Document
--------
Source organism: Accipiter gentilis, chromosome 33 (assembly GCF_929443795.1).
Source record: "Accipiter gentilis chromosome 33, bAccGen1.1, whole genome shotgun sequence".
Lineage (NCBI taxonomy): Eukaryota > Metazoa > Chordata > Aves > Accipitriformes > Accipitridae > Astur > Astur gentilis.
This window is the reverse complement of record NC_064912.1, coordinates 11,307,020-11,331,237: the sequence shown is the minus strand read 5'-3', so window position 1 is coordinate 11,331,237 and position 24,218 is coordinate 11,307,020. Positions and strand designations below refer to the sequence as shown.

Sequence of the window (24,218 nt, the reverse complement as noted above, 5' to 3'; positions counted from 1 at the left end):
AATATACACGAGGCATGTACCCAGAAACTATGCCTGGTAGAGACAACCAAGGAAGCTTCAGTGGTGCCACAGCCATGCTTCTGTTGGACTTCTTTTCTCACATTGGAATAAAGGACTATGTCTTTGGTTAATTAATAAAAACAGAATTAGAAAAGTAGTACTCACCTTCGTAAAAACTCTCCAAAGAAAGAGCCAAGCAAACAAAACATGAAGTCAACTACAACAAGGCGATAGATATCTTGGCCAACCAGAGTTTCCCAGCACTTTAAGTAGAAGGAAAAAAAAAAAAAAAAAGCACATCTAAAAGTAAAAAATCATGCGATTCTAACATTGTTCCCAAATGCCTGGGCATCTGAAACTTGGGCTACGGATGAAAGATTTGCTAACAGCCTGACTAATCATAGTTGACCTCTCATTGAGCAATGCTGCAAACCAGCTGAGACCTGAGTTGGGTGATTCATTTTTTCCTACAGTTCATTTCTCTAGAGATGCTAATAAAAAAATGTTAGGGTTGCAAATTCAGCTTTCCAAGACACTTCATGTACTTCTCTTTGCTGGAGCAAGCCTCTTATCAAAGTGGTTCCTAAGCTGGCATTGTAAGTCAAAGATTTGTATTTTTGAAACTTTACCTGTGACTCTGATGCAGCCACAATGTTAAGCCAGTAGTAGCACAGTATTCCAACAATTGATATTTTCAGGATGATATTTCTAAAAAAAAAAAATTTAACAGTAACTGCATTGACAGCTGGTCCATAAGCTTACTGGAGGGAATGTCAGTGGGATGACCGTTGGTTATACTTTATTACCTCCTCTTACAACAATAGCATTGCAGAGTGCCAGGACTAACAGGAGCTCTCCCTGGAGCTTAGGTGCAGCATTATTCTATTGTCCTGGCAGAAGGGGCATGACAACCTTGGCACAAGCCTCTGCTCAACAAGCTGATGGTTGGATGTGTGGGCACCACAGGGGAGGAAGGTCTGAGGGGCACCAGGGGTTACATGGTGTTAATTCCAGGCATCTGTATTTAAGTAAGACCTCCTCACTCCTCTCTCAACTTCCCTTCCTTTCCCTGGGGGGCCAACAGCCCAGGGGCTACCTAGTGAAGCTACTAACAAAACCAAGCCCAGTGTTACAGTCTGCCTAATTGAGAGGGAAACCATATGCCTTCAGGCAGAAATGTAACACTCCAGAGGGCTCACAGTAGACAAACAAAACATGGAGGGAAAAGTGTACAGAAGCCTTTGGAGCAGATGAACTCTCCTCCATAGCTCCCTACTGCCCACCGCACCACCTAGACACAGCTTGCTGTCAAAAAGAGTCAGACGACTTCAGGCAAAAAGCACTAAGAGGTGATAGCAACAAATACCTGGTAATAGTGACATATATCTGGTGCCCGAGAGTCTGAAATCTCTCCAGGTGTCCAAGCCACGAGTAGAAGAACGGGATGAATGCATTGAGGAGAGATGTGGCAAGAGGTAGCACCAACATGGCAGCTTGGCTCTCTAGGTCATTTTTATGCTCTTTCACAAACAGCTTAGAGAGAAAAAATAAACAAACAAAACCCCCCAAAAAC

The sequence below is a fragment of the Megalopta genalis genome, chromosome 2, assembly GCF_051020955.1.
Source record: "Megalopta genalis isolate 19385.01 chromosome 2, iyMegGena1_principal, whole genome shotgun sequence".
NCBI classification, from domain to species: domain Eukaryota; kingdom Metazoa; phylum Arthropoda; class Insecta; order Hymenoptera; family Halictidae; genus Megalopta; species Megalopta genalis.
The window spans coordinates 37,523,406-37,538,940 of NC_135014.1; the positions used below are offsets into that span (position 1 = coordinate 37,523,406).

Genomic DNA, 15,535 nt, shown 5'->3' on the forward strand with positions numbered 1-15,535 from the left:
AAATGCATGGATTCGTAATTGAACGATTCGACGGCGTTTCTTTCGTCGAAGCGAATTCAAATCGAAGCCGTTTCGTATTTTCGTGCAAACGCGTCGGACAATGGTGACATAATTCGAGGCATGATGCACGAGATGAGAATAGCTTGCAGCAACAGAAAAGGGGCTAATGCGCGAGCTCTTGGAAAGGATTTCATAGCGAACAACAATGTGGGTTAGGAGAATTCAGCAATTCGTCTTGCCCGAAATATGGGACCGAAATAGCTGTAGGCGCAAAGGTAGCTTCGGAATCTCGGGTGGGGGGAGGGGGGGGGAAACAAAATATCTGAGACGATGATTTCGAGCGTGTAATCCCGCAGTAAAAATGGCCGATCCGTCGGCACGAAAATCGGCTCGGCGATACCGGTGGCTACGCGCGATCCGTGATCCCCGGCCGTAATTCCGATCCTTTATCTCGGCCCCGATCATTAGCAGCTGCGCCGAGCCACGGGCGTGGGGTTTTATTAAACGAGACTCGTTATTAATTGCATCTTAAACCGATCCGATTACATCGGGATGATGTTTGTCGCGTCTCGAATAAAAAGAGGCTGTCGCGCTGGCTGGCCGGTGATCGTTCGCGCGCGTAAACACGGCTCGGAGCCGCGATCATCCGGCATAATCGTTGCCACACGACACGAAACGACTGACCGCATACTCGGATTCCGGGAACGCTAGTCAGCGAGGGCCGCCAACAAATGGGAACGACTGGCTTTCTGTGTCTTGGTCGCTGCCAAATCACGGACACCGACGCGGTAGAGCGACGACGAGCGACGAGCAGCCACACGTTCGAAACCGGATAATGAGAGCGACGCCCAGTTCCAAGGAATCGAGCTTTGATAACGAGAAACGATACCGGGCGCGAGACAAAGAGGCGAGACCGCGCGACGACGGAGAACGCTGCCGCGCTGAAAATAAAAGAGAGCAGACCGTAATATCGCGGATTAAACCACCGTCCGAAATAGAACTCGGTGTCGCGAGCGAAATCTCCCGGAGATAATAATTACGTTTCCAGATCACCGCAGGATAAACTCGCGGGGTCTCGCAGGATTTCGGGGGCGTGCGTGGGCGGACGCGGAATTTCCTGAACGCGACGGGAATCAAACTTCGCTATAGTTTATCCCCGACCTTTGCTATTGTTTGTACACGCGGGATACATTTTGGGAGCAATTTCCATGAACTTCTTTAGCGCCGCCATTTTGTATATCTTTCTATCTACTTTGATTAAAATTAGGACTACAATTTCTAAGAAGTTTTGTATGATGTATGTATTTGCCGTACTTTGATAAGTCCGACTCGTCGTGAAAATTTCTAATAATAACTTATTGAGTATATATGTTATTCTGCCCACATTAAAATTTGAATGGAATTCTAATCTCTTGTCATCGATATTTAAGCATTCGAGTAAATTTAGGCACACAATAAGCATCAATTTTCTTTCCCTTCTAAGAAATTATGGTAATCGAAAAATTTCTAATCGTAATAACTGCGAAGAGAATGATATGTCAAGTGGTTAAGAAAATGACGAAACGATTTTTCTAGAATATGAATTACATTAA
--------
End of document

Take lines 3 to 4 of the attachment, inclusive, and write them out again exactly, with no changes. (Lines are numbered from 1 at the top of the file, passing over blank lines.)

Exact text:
Lineage (NCBI taxonomy): Eukaryota > Metazoa > Chordata > Aves > Accipitriformes > Accipitridae > Astur > Astur gentilis.
This window is the reverse complement of record NC_064912.1, coordinates 11,307,020-11,331,237: the sequence shown is the minus strand read 5'-3', so window position 1 is coordinate 11,331,237 and position 24,218 is coordinate 11,307,020. Positions and strand designations below refer to the sequence as shown.